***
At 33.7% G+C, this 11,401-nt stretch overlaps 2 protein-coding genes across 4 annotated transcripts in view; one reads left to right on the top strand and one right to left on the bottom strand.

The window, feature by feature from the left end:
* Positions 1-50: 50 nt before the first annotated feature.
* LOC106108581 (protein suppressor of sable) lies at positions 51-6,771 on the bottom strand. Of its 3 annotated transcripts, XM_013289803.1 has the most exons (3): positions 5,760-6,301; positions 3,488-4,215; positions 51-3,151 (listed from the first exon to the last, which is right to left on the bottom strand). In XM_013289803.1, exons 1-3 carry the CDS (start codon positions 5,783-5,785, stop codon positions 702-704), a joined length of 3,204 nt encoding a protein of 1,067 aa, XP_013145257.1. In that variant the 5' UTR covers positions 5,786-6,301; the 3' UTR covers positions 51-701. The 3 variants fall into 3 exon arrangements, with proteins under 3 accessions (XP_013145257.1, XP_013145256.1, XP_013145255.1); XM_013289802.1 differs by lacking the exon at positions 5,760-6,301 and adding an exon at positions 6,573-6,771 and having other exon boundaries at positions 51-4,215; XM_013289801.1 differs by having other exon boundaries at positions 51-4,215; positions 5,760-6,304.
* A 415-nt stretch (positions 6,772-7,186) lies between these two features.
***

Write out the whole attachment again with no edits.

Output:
At 33.7% G+C, this 11,401-nt stretch overlaps 2 protein-coding genes across 4 annotated transcripts in view; one reads left to right on the top strand and one right to left on the bottom strand.

The window, feature by feature from the left end:
* Positions 1-50: 50 nt before the first annotated feature.
* LOC106108581 (protein suppressor of sable) lies at positions 51-6,771 on the bottom strand. Of its 3 annotated transcripts, XM_013289803.1 has the most exons (3): positions 5,760-6,301; positions 3,488-4,215; positions 51-3,151 (listed from the first exon to the last, which is right to left on the bottom strand). In XM_013289803.1, exons 1-3 carry the CDS (start codon positions 5,783-5,785, stop codon positions 702-704), a joined length of 3,204 nt encoding a protein of 1,067 aa, XP_013145257.1. In that variant the 5' UTR covers positions 5,786-6,301; the 3' UTR covers positions 51-701. The 3 variants fall into 3 exon arrangements, with proteins under 3 accessions (XP_013145257.1, XP_013145256.1, XP_013145255.1); XM_013289802.1 differs by lacking the exon at positions 5,760-6,301 and adding an exon at positions 6,573-6,771 and having other exon boundaries at positions 51-4,215; XM_013289801.1 differs by having other exon boundaries at positions 51-4,215; positions 5,760-6,304.
* A 415-nt stretch (positions 6,772-7,186) lies between these two features.